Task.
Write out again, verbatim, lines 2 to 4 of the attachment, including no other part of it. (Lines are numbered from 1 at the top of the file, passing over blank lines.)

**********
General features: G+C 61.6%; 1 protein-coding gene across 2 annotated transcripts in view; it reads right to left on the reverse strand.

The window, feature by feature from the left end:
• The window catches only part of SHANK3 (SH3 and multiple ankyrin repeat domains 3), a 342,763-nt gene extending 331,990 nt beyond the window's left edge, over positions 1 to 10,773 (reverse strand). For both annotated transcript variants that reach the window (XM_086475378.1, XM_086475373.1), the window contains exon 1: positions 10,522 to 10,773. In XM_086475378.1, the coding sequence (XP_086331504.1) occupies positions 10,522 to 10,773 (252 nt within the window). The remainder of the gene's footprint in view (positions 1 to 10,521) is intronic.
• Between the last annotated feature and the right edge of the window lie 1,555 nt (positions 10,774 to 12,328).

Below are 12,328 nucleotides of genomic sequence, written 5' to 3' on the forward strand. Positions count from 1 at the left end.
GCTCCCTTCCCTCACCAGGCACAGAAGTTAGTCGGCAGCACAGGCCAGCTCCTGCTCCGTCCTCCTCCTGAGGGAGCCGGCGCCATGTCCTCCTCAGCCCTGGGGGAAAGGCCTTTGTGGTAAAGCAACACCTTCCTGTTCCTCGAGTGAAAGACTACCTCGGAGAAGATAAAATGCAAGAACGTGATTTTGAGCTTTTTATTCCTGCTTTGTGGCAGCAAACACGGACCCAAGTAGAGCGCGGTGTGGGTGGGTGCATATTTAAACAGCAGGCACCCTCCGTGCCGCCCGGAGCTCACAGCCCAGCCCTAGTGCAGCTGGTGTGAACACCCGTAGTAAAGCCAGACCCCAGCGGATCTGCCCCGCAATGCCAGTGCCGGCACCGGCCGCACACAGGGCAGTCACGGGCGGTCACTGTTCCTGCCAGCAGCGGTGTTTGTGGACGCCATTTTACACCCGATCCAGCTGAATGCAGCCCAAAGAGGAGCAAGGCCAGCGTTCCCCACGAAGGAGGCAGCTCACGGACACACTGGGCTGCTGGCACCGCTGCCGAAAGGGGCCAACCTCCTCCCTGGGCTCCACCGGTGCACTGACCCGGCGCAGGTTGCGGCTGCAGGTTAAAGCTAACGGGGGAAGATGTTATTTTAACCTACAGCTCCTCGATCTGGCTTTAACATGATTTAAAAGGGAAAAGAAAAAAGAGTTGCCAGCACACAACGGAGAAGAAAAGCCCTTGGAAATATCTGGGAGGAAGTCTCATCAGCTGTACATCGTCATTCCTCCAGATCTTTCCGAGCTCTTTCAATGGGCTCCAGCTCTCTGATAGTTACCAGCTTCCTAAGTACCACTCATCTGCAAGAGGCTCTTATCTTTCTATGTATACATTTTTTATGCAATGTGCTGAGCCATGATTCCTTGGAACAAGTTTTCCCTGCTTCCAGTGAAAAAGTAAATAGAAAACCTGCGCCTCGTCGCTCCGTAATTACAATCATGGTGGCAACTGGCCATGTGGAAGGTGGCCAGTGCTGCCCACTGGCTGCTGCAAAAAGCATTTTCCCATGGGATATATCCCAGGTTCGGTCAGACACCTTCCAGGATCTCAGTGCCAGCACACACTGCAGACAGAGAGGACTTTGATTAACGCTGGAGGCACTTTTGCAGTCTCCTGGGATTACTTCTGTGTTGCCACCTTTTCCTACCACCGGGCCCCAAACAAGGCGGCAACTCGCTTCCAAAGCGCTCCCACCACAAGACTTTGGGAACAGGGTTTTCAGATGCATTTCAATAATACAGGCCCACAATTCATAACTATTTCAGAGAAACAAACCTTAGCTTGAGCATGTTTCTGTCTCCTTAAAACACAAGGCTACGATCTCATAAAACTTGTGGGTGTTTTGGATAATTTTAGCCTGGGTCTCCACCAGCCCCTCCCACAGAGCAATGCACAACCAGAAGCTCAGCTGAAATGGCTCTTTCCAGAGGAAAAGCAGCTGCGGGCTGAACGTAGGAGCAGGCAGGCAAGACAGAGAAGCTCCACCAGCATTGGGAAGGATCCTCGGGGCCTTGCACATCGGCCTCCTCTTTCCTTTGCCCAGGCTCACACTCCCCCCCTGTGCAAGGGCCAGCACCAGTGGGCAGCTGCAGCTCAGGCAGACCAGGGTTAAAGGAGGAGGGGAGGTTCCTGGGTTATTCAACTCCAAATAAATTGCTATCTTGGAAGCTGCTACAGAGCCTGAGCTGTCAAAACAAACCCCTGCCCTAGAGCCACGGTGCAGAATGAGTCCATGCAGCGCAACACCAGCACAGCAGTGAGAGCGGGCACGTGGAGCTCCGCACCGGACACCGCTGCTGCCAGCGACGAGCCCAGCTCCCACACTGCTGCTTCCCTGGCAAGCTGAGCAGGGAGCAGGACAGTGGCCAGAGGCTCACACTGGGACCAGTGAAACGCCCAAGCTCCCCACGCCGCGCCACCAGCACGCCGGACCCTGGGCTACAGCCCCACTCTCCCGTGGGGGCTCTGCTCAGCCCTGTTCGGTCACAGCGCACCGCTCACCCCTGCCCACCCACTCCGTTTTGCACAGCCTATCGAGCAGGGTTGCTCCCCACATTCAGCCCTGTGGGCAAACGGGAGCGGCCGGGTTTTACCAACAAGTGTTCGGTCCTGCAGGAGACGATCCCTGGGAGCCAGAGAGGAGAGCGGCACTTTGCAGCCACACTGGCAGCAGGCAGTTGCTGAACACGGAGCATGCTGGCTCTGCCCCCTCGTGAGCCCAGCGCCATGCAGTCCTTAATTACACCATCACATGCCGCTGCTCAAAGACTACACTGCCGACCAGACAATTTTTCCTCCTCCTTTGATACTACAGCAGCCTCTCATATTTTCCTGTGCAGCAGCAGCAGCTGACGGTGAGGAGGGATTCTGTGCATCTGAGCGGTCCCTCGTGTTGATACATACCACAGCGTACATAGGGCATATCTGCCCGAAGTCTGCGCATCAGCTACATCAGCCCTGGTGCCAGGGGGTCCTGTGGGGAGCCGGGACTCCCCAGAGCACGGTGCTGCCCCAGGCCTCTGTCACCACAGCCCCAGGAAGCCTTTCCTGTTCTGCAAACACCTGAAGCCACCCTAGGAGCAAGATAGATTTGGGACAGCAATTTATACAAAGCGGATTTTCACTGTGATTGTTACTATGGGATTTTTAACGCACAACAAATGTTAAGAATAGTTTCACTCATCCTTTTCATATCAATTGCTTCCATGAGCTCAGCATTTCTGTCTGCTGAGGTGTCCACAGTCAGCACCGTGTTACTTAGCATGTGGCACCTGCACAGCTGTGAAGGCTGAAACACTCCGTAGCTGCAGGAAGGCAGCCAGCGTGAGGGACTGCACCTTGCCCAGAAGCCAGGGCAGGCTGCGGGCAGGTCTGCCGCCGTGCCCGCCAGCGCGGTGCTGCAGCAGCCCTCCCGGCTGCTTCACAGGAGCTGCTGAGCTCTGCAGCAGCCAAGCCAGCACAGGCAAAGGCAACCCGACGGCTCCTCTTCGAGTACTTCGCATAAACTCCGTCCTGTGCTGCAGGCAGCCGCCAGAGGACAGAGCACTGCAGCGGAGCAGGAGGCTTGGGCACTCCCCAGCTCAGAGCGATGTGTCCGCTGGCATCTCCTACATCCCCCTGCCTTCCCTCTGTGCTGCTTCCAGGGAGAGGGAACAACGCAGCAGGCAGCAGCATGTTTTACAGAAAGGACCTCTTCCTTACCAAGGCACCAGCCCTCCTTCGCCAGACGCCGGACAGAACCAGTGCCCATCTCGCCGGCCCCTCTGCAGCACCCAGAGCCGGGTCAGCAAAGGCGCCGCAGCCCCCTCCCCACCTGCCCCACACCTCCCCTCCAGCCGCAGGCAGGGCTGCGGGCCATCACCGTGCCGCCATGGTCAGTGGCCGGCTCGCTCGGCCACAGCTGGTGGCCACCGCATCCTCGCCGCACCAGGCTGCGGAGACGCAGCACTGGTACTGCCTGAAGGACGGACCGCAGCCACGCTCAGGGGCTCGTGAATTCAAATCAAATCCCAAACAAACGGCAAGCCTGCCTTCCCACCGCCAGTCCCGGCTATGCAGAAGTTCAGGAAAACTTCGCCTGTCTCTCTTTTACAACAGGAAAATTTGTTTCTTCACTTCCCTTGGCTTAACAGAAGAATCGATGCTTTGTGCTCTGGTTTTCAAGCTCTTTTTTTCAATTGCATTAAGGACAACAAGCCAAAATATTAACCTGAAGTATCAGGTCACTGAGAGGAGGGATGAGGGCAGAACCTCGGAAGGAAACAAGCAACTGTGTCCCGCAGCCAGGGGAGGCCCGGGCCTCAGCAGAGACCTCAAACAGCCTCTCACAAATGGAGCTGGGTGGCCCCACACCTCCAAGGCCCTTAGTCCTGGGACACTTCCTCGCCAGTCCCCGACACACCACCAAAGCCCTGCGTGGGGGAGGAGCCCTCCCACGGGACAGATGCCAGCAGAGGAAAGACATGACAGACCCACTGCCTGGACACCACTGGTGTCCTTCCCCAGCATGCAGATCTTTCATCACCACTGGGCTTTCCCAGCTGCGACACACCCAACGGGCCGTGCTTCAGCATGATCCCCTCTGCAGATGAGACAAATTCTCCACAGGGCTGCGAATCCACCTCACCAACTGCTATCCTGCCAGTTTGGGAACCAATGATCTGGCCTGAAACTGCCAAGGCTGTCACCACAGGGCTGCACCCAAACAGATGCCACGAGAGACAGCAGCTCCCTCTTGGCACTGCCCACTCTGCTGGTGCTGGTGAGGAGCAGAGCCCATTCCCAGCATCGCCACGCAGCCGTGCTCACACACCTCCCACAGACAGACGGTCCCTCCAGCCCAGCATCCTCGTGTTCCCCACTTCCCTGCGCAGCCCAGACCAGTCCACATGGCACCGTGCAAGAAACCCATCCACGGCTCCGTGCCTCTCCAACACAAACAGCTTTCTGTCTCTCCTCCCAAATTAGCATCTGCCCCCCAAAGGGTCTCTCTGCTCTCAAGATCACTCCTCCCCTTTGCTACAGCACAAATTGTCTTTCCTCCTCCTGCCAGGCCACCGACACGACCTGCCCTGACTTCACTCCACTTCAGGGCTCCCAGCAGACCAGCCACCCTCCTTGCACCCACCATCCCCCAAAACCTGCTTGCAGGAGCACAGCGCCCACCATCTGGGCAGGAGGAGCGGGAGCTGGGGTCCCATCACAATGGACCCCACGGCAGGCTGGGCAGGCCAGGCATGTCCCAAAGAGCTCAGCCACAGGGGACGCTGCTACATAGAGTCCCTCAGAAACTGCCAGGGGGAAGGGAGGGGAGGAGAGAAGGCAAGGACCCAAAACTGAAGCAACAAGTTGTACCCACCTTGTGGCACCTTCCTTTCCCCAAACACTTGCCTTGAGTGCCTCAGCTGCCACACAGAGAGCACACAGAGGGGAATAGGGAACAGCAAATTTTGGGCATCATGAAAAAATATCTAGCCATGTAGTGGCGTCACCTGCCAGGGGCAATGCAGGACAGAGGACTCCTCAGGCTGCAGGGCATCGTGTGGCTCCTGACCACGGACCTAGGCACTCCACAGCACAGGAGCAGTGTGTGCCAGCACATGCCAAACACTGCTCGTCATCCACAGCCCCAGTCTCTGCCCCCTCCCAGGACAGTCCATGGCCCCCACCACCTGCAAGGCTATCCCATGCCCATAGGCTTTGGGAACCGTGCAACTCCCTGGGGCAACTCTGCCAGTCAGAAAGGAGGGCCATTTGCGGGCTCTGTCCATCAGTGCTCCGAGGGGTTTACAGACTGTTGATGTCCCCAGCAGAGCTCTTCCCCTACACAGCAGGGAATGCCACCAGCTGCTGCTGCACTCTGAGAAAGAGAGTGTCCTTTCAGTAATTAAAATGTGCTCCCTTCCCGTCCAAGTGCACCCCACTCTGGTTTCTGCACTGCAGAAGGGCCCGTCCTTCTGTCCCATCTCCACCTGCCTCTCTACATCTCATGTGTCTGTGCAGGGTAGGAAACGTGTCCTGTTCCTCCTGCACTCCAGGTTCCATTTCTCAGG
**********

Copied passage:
The window, feature by feature from the left end:
• The window catches only part of SHANK3 (SH3 and multiple ankyrin repeat domains 3), a 342,763-nt gene extending 331,990 nt beyond the window's left edge, over positions 1 to 10,773 (reverse strand). For both annotated transcript variants that reach the window (XM_086475378.1, XM_086475373.1), the window contains exon 1: positions 10,522 to 10,773. In XM_086475378.1, the coding sequence (XP_086331504.1) occupies positions 10,522 to 10,773 (252 nt within the window). The remainder of the gene's footprint in view (positions 1 to 10,521) is intronic.
• Between the last annotated feature and the right edge of the window lie 1,555 nt (positions 10,774 to 12,328).